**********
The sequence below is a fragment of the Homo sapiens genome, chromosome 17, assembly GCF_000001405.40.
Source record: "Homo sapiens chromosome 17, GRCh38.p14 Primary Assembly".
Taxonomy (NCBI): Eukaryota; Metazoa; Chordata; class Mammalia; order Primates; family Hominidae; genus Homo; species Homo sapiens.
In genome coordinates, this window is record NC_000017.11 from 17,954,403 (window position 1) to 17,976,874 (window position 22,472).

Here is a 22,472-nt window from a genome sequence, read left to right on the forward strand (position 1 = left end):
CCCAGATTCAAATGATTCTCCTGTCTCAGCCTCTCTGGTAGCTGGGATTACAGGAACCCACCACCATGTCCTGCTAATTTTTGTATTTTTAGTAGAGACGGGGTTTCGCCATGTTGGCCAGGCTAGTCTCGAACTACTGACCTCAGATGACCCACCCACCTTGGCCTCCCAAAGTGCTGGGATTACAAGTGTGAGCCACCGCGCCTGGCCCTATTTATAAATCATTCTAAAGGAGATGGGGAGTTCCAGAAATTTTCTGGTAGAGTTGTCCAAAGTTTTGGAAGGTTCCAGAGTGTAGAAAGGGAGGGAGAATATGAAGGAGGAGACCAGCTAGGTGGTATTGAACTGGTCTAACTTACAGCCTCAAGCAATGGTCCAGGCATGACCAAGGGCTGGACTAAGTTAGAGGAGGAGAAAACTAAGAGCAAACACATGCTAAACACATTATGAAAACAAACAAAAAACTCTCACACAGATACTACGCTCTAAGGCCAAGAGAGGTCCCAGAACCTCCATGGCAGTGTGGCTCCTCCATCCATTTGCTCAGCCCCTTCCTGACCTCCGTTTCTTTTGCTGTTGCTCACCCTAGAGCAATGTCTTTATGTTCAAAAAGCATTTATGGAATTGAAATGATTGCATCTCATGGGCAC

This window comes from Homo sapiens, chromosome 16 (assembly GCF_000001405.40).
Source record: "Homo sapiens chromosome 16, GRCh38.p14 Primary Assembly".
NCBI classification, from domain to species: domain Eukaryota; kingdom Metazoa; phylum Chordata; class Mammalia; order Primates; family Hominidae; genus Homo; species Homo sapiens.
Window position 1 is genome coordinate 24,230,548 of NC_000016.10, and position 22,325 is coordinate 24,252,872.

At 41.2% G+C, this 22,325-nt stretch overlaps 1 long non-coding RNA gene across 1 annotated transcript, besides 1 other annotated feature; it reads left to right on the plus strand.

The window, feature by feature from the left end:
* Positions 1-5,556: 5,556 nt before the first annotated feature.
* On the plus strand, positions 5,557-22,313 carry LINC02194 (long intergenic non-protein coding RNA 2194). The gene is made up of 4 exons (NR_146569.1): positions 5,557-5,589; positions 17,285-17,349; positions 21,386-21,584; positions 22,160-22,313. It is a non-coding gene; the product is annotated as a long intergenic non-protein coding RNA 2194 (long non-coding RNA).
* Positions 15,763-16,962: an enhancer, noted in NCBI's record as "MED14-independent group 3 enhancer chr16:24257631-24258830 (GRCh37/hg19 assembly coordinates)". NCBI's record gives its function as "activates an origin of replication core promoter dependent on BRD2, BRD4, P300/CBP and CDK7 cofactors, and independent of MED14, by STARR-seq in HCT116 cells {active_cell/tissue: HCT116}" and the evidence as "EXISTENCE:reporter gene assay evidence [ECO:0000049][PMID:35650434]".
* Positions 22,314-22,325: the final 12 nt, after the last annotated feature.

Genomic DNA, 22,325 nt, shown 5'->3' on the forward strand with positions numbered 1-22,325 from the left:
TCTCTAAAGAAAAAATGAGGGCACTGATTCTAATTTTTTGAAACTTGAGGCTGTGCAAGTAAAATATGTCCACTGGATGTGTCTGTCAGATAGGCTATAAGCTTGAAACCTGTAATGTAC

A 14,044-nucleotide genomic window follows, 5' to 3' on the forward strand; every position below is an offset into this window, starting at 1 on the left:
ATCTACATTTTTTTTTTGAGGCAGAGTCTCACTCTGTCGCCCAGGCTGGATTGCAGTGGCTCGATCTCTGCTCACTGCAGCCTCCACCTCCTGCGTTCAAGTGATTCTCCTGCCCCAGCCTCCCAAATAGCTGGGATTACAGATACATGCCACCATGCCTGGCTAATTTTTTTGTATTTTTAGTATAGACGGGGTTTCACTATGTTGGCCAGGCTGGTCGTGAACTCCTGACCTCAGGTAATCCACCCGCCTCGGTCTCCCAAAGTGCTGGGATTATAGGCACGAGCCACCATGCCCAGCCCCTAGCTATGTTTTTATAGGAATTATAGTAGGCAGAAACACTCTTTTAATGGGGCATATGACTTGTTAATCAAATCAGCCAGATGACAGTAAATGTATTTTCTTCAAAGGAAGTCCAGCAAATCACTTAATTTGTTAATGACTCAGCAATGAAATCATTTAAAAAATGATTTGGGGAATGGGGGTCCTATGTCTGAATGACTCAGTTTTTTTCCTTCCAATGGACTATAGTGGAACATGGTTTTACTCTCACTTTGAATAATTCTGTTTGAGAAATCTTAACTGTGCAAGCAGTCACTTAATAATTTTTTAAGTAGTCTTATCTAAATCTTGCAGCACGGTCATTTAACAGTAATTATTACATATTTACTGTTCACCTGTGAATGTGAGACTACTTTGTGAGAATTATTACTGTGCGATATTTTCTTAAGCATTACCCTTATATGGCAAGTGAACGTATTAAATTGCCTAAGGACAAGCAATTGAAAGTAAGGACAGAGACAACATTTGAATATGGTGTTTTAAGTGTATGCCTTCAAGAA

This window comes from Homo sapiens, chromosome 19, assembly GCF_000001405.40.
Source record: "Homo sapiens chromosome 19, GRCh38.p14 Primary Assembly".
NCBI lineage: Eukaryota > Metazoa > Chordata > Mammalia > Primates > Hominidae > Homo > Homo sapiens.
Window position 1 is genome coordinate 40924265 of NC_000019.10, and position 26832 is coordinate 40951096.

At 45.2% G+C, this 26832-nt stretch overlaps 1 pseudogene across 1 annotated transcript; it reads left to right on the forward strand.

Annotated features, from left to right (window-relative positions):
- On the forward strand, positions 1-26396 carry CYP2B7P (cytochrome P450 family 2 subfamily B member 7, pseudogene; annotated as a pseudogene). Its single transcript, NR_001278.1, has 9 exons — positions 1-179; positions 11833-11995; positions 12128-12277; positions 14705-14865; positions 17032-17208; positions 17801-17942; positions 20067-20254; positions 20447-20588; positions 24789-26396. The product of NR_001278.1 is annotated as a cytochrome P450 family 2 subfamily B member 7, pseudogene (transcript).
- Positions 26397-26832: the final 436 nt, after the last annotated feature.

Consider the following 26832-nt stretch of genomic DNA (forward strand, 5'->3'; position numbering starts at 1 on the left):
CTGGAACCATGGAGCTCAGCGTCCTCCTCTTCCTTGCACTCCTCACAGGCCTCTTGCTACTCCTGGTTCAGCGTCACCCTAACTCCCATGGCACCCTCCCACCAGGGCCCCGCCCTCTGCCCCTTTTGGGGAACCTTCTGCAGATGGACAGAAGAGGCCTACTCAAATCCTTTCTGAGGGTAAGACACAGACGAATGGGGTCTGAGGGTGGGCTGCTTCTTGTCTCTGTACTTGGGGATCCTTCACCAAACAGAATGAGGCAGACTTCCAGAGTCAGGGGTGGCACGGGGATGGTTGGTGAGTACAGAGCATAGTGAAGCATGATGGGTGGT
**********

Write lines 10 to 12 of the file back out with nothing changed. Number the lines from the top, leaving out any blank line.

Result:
Window position 1 is genome coordinate 24,230,548 of NC_000016.10, and position 22,325 is coordinate 24,252,872.

At 41.2% G+C, this 22,325-nt stretch overlaps 1 long non-coding RNA gene across 1 annotated transcript, besides 1 other annotated feature; it reads left to right on the plus strand.

The window, feature by feature from the left end: